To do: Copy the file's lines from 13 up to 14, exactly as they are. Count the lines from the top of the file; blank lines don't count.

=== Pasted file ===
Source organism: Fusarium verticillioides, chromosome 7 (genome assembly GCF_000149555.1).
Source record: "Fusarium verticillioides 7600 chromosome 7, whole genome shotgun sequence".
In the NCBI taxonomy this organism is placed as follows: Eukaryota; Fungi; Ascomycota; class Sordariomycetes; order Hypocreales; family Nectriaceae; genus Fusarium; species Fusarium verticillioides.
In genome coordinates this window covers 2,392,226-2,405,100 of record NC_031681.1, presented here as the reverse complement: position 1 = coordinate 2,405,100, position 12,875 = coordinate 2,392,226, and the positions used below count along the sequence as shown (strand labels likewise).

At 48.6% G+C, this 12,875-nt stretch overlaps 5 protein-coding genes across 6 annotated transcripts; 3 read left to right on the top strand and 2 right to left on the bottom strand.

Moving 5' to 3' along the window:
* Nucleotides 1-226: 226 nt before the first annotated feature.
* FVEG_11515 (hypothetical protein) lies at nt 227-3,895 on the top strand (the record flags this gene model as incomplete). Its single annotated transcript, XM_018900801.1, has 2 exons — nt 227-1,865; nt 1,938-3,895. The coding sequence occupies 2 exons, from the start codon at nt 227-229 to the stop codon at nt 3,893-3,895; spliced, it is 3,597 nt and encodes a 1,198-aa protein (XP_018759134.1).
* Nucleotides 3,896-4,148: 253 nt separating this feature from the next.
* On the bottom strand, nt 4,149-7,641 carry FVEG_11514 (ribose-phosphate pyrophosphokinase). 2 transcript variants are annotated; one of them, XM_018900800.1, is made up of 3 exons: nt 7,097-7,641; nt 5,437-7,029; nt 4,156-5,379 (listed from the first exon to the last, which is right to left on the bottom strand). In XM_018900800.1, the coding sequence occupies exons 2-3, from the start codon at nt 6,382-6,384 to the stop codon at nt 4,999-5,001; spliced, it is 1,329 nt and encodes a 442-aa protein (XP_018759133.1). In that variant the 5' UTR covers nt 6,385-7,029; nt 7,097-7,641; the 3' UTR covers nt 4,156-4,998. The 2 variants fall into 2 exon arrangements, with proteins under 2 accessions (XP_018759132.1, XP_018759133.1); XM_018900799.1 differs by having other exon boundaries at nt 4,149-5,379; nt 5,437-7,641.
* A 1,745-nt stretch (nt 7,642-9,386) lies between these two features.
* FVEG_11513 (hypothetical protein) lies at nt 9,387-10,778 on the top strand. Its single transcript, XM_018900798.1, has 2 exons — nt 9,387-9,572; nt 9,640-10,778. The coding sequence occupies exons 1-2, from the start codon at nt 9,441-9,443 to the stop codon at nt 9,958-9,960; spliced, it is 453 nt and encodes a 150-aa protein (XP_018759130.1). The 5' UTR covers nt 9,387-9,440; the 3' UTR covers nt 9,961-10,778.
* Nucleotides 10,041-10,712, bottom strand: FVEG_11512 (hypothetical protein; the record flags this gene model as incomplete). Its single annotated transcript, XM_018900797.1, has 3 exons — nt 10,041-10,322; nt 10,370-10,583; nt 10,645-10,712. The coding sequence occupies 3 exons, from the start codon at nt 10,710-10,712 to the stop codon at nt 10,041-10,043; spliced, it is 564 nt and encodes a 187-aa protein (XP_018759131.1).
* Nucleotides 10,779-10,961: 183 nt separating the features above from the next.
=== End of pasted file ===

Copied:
* Nucleotides 10,041-10,712, bottom strand: FVEG_11512 (hypothetical protein; the record flags this gene model as incomplete). Its single annotated transcript, XM_018900797.1, has 3 exons — nt 10,041-10,322; nt 10,370-10,583; nt 10,645-10,712. The coding sequence occupies 3 exons, from the start codon at nt 10,710-10,712 to the stop codon at nt 10,041-10,043; spliced, it is 564 nt and encodes a 187-aa protein (XP_018759131.1).
* Nucleotides 10,779-10,961: 183 nt separating the features above from the next.